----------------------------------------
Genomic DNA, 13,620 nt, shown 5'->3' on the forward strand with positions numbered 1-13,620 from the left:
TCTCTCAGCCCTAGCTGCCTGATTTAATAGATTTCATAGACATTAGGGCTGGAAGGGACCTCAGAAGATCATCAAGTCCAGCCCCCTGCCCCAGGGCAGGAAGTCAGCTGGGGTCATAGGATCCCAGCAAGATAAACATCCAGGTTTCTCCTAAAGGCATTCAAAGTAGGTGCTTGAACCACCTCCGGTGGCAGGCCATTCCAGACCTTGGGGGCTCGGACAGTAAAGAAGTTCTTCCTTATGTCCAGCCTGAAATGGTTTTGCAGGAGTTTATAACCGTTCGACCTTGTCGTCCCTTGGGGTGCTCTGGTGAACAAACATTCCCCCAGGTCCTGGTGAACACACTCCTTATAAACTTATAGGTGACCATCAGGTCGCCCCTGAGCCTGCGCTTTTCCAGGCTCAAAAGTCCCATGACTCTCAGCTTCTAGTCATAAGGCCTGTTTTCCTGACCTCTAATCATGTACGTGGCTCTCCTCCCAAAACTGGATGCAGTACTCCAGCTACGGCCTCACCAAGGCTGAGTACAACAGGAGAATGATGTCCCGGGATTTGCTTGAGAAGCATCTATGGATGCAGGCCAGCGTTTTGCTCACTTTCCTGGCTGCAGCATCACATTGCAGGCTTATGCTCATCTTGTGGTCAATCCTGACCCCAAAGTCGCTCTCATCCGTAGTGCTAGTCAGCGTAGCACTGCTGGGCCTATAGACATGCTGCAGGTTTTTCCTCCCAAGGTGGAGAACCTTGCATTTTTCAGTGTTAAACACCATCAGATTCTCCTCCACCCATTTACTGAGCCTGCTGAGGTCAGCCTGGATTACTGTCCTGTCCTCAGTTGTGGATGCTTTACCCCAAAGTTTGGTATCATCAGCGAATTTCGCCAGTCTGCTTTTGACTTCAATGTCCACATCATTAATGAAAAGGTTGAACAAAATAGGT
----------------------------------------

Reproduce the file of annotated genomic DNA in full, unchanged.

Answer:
Genomic DNA, 13,620 nt, shown 5'->3' on the forward strand with positions numbered 1-13,620 from the left:
TCTCTCAGCCCTAGCTGCCTGATTTAATAGATTTCATAGACATTAGGGCTGGAAGGGACCTCAGAAGATCATCAAGTCCAGCCCCCTGCCCCAGGGCAGGAAGTCAGCTGGGGTCATAGGATCCCAGCAAGATAAACATCCAGGTTTCTCCTAAAGGCATTCAAAGTAGGTGCTTGAACCACCTCCGGTGGCAGGCCATTCCAGACCTTGGGGGCTCGGACAGTAAAGAAGTTCTTCCTTATGTCCAGCCTGAAATGGTTTTGCAGGAGTTTATAACCGTTCGACCTTGTCGTCCCTTGGGGTGCTCTGGTGAACAAACATTCCCCCAGGTCCTGGTGAACACACTCCTTATAAACTTATAGGTGACCATCAGGTCGCCCCTGAGCCTGCGCTTTTCCAGGCTCAAAAGTCCCATGACTCTCAGCTTCTAGTCATAAGGCCTGTTTTCCTGACCTCTAATCATGTACGTGGCTCTCCTCCCAAAACTGGATGCAGTACTCCAGCTACGGCCTCACCAAGGCTGAGTACAACAGGAGAATGATGTCCCGGGATTTGCTTGAGAAGCATCTATGGATGCAGGCCAGCGTTTTGCTCACTTTCCTGGCTGCAGCATCACATTGCAGGCTTATGCTCATCTTGTGGTCAATCCTGACCCCAAAGTCGCTCTCATCCGTAGTGCTAGTCAGCGTAGCACTGCTGGGCCTATAGACATGCTGCAGGTTTTTCCTCCCAAGGTGGAGAACCTTGCATTTTTCAGTGTTAAACACCATCAGATTCTCCTCCACCCATTTACTGAGCCTGCTGAGGTCAGCCTGGATTACTGTCCTGTCCTCAGTTGTGGATGCTTTACCCCAAAGTTTGGTATCATCAGCGAATTTCGCCAGTCTGCTTTTGACTTCAATGTCCACATCATTAATGAAAAGGTTGAACAAAATAGGT